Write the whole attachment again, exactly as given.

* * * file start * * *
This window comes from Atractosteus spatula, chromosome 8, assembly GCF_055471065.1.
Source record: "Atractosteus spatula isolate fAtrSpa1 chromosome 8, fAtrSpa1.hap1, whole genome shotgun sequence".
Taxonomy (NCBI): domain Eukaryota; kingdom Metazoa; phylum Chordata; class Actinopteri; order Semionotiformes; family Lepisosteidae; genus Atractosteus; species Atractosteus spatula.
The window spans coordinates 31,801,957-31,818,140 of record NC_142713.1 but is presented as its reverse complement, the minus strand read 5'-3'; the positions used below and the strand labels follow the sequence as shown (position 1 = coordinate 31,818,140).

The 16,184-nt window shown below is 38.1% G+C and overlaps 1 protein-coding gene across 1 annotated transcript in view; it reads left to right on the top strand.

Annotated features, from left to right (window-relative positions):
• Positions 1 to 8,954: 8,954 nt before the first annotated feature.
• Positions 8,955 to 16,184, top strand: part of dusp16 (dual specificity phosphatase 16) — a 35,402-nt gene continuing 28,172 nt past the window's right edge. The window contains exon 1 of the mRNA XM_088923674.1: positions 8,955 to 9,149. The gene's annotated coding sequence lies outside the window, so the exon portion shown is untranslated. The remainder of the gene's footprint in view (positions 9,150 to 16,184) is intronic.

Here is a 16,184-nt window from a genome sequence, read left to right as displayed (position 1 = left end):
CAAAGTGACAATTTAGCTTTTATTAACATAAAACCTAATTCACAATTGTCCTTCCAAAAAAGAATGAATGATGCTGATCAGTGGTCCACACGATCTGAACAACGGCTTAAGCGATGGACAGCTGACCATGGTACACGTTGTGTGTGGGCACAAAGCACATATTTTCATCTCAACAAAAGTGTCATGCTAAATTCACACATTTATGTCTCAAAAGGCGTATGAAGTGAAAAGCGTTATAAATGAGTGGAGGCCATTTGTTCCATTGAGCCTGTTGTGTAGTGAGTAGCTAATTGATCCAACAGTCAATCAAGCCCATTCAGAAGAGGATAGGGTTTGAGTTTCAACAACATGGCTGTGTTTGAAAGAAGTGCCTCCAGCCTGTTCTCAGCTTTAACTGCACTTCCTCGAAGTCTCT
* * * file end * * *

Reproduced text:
This window comes from Atractosteus spatula, chromosome 8, assembly GCF_055471065.1.
Source record: "Atractosteus spatula isolate fAtrSpa1 chromosome 8, fAtrSpa1.hap1, whole genome shotgun sequence".
Taxonomy (NCBI): domain Eukaryota; kingdom Metazoa; phylum Chordata; class Actinopteri; order Semionotiformes; family Lepisosteidae; genus Atractosteus; species Atractosteus spatula.
The window spans coordinates 31,801,957-31,818,140 of record NC_142713.1 but is presented as its reverse complement, the minus strand read 5'-3'; the positions used below and the strand labels follow the sequence as shown (position 1 = coordinate 31,818,140).

The 16,184-nt window shown below is 38.1% G+C and overlaps 1 protein-coding gene across 1 annotated transcript in view; it reads left to right on the top strand.

Annotated features, from left to right (window-relative positions):
• Positions 1 to 8,954: 8,954 nt before the first annotated feature.
• Positions 8,955 to 16,184, top strand: part of dusp16 (dual specificity phosphatase 16) — a 35,402-nt gene continuing 28,172 nt past the window's right edge. The window contains exon 1 of the mRNA XM_088923674.1: positions 8,955 to 9,149. The gene's annotated coding sequence lies outside the window, so the exon portion shown is untranslated. The remainder of the gene's footprint in view (positions 9,150 to 16,184) is intronic.

Here is a 16,184-nt window from a genome sequence, read left to right as displayed (position 1 = left end):
CAAAGTGACAATTTAGCTTTTATTAACATAAAACCTAATTCACAATTGTCCTTCCAAAAAAGAATGAATGATGCTGATCAGTGGTCCACACGATCTGAACAACGGCTTAAGCGATGGACAGCTGACCATGGTACACGTTGTGTGTGGGCACAAAGCACATATTTTCATCTCAACAAAAGTGTCATGCTAAATTCACACATTTATGTCTCAAAAGGCGTATGAAGTGAAAAGCGTTATAAATGAGTGGAGGCCATTTGTTCCATTGAGCCTGTTGTGTAGTGAGTAGCTAATTGATCCAACAGTCAATCAAGCCCATTCAGAAGAGGATAGGGTTTGAGTTTCAACAACATGGCTGTGTTTGAAAGAAGTGCCTCCAGCCTGTTCTCAGCTTTAACTGCACTTCCTCGAAGTCTCT